Some people come to Walterdale with experience as actors. They have their monologues memorized (contemporary and classical), they know a song or two, maybe even know how to dance and welcome the opportunity to improvise on the spot. Then there are others for whom the audition process in terrifying, alien, and incomprehensibly rattling. Walterdale is a community theatre, which means we thrive on the energy of both the experienced and the novice.
Everyone should feel comfortable to audition for a Walterdale show. And so, in the spirit of attracting all you potential actors who stay away only because of the rigors of the audition process, here are some helpful tips to bear in mind the next time an upcoming production catches your fancy:
1. Read the audition notice. Each show will require different things for the audition. This notice is constructed with input from the Director so it should give you an idea of what they are looking for. It will often outline what the casting requirements are for the show so you might want to assess if you actually fit the show. For example, if the only female characters listed are 30 and 60, then a 16 year old girl might not be suitable for that particular show. However, the ages given are generally how you “read” onstage, so it is possible for a 25 year old to play a 30 year old depending on the look. Some plays need a variety of types and ages, so even if you don’t fit a part exactly, come on out and give it a shot.
2. If the audition notice calls for a monologue try to pick one that best demonstrates your talents as an actor. As well, it should demonstrate that you have abilities specific to the needs of the play you’re auditioning for. If a ‘prepared’ monologue is requested, generally speaking the monologue should be memorized. A tip for monologues is to try the piece different ways. A director might ask you to try different things and if your delivery is identical each time, they might think you are not able to take direction. Keep monologues under 3 minutes in length. If you are uncomfortable or lack the time to memorize a monologue don’t worry – there will be selections available from the script to read at the audition. Walterdale welcomes people of all levels of experience.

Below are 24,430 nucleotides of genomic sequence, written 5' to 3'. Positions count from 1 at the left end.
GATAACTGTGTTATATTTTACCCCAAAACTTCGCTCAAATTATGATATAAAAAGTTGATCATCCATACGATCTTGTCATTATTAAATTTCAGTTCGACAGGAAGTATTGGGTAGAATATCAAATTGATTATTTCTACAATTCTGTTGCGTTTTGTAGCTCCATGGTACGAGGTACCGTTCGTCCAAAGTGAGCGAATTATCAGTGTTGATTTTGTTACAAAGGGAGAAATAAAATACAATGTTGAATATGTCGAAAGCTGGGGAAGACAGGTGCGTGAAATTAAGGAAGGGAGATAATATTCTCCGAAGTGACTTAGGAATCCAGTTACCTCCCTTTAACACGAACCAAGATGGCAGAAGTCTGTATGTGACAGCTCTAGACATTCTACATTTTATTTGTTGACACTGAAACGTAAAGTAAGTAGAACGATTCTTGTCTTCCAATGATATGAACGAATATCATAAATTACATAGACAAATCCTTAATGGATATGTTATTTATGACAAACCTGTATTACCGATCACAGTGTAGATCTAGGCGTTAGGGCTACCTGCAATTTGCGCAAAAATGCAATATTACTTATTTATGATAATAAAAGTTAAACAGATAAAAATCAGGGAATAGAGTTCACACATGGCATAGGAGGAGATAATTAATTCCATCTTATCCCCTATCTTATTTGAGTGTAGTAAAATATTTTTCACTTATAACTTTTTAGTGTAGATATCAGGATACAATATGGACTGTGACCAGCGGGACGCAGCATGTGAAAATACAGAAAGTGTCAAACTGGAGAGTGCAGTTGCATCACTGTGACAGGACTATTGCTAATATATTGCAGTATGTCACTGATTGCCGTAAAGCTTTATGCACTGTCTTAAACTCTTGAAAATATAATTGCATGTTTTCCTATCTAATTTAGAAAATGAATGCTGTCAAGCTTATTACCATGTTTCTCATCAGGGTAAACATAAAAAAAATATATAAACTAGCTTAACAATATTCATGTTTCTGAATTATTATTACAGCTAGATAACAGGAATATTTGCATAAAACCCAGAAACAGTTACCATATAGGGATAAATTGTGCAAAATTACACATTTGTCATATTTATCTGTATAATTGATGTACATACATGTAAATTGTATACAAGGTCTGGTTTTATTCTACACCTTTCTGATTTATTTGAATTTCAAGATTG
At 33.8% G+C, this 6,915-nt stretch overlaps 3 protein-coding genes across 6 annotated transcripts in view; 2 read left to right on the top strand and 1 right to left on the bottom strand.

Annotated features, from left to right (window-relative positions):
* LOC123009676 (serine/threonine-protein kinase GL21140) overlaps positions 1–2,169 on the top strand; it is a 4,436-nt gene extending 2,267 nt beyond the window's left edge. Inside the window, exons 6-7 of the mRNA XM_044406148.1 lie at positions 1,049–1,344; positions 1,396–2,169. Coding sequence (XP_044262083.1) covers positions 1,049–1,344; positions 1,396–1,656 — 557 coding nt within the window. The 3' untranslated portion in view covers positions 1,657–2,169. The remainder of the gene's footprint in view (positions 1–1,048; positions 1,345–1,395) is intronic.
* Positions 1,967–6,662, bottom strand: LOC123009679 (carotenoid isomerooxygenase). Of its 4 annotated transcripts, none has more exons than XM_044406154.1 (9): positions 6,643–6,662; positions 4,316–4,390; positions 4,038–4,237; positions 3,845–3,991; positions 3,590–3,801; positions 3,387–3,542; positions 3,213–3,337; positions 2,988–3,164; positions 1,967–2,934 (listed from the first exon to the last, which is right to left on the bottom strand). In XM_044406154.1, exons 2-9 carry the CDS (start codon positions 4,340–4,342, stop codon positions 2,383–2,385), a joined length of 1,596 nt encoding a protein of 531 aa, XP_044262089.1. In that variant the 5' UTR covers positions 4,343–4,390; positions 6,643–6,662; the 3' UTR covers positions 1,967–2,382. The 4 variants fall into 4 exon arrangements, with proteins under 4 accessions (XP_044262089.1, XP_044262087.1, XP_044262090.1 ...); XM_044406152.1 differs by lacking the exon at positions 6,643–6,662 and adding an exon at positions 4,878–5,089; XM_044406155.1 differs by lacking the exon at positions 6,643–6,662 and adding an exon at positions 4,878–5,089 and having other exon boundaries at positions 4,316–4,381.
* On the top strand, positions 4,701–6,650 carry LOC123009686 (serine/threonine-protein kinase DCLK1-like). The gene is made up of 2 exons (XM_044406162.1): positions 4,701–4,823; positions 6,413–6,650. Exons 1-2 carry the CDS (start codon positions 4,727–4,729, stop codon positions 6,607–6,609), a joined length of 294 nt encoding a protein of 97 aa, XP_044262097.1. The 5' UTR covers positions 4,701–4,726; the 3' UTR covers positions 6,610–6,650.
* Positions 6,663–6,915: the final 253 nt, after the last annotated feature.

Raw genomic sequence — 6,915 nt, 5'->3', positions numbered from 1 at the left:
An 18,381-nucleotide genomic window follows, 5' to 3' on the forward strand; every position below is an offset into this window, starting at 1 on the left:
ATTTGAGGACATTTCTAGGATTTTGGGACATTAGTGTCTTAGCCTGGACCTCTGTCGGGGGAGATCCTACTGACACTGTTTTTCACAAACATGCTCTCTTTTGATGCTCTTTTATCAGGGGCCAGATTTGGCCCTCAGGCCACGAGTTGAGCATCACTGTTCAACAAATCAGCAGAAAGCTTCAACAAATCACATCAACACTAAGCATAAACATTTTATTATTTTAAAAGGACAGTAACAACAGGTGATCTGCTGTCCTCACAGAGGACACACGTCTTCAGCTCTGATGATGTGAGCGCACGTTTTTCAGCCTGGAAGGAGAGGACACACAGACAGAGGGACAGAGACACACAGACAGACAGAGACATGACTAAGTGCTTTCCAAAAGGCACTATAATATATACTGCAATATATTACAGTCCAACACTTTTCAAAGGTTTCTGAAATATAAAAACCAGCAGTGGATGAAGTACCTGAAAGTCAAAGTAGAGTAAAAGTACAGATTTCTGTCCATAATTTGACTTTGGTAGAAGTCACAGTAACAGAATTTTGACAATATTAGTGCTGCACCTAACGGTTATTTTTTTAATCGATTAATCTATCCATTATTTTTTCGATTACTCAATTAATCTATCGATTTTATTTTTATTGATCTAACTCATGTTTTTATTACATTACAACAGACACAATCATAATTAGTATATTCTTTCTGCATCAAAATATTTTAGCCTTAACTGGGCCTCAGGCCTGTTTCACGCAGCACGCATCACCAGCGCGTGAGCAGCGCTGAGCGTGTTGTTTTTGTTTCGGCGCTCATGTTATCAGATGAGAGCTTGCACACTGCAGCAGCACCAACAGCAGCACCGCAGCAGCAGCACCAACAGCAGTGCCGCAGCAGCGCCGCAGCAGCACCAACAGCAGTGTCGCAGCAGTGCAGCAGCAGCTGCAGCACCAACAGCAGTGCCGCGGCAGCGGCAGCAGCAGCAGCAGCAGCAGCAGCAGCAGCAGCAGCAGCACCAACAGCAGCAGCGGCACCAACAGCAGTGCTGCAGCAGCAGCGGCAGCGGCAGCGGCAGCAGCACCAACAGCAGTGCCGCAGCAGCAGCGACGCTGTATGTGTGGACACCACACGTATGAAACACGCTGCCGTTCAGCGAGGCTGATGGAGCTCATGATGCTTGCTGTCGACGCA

3. If the audition calls for “cold reads” this means the Director will have a piece prepared for you to read at the audition. Frequently this is a piece from the script itself, but not always. The Director might want to see how you interpret a piece you have not seen before, so they may not wish for you to see the piece beforehand. Practice with other pieces at home so you have some experience.
4. It is a good idea to read the play before you audition for it. This will help you to select an audition monologue appropriate to the piece, and give you knowledge of characters in the play if you’re asked to read from it. Theatre Alberta puts copies of all Walterdale plays on reserve. Sometimes we are able to loan copies for reading, but this is on a play by play basis.
5. Be confident. Directors don’t give out parts; the right actors walk in and claim them. Know what you can do and take pride in it. That way if you don’t get cast you’ll know that it’s not because you’re not good enough, but because the director had a different type of person in mind.
6. Take a workshop! Periodically Walterdale has workshops for members in a variety of areas. We frequently have workshops specifically on auditioning. If you see one, take it and learn some tricks from professionals!
7. Have fun, and keep auditioning! Just because you don’t get the first part you audition for, doesn’t mean that you won’t eventually get one. Sometimes it is just a matter of the right part.
For information on booking audition spots or if you have any further questions, please email Artistic Director Anne Marie Szucs at email@example.com